When I spoke to him about a year ago he told me he had quit his job. What?! What are you suppose to do now was my first reaction! He answered with a lot of confident: “I’m taking this Web developer boot camp where we have to learn how to code in a few weeks. I’ve always wanted to learn how to code, and now was the time. I felt a calling”.

Can you imagine? Just leaving a nice job just like that, and follow your dream?! Firstly he helped friends and family with simple some simple projects just to build his portfolio. Secondly, he landed his own web project client after a while.

Now he’s very confident and really enjoys his daily work. He doesn’t regret his career swith at all. True inspiration on how we all should prepare our thinking for future of work, and adapt and learn new stuff. Did I mention that I have slowly enrolled a Web developer boot camp from Udemy?


Never again!

I ran into a former colleague today at my clients office, and we had a short chat about our new jobs etc. Back in the days he used to be a low level programmer within embedded systems, and I know that this guy rocks when it comes to code. Now he felt like he was home with really challenging tasks etc.

Since he knows what I’m doing and I know about his past as a gig worker, we talked a bit about the gig economy, and the demand for his skills in this area. So I asked him: Are you interested in going back as a consultant again, and running your own business again?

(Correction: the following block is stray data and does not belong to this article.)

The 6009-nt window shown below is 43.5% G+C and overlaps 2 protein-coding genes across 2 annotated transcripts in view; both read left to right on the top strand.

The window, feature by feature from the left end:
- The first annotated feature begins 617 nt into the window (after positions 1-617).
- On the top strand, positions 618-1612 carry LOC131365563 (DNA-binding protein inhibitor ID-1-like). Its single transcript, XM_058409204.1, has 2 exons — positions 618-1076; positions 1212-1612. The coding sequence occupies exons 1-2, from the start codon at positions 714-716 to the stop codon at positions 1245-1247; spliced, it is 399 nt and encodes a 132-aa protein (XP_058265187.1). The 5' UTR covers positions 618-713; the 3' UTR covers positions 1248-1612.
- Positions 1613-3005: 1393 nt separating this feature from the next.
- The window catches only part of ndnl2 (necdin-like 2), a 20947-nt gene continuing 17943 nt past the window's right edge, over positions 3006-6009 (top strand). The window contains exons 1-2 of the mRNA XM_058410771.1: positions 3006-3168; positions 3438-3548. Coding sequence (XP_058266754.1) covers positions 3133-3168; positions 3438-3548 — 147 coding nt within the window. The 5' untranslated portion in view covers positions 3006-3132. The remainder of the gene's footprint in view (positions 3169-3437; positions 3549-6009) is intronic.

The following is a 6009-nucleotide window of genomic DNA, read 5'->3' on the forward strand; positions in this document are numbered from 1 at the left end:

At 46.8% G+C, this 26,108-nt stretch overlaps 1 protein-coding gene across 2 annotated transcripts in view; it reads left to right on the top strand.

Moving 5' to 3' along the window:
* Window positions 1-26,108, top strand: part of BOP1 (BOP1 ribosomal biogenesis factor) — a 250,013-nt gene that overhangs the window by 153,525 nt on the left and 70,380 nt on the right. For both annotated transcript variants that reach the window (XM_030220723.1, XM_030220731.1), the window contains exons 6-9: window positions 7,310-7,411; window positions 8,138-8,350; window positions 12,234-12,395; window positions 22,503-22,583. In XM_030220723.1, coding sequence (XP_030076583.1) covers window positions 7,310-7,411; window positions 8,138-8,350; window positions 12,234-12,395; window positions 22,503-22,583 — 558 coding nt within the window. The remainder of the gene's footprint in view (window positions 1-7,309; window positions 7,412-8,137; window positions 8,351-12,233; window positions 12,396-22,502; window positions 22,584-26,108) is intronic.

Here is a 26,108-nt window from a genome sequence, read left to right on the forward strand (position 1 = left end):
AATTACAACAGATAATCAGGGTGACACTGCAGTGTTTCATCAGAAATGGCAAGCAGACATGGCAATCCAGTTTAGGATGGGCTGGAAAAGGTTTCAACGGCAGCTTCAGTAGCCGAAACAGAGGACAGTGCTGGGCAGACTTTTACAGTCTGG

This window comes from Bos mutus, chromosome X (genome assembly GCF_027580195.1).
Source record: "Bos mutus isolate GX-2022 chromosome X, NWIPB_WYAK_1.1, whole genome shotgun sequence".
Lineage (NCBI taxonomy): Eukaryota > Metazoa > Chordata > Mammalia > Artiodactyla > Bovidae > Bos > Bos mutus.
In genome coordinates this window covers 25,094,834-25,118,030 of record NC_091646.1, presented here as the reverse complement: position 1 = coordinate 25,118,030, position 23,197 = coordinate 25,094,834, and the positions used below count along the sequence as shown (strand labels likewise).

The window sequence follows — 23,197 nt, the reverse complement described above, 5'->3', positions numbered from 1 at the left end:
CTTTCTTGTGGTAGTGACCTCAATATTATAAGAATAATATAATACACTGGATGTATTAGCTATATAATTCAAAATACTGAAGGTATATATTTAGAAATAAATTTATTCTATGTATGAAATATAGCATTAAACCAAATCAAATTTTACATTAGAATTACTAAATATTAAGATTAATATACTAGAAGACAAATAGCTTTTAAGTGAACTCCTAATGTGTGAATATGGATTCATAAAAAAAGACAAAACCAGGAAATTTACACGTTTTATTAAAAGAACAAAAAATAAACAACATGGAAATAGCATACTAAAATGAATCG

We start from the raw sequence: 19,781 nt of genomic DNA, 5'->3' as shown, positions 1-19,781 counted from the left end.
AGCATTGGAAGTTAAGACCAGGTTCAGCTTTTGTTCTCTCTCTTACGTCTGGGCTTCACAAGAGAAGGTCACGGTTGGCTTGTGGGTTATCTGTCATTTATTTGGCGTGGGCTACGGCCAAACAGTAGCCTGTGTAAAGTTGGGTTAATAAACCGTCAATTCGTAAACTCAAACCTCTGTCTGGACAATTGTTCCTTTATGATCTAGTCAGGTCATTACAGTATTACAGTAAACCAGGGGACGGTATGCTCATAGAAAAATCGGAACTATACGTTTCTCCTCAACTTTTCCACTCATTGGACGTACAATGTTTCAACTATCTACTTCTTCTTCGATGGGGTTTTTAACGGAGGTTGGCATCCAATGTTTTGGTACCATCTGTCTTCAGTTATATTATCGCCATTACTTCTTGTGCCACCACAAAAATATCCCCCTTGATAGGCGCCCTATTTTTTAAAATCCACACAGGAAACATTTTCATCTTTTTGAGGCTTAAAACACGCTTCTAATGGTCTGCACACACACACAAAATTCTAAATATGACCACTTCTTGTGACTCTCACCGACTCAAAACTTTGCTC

A short reply: NO, not at all. I don’t want to feel isolated. I want to be part of something, and feel an ownership of what I’m doing. So NO. Never again. Unless I have to….

Great insights. Why change a winning concept when you’re happy and satisfied?


I’m my own boss now

This story is the other way around than the previous one. A Project Manager I met at a lunch meeting.  This guy has a lot of energy, and I can see why he’s successful. He briefly told me his story.

He used to be employed by a consultant firm, where his consultant managers find his new assignments (both long and short ones). Of course, not all assignments can therefore be challenging and fun. The focus of course for the consultant manager is to decrease the time having a consultant on the “bench”. He used to be fine with this setup.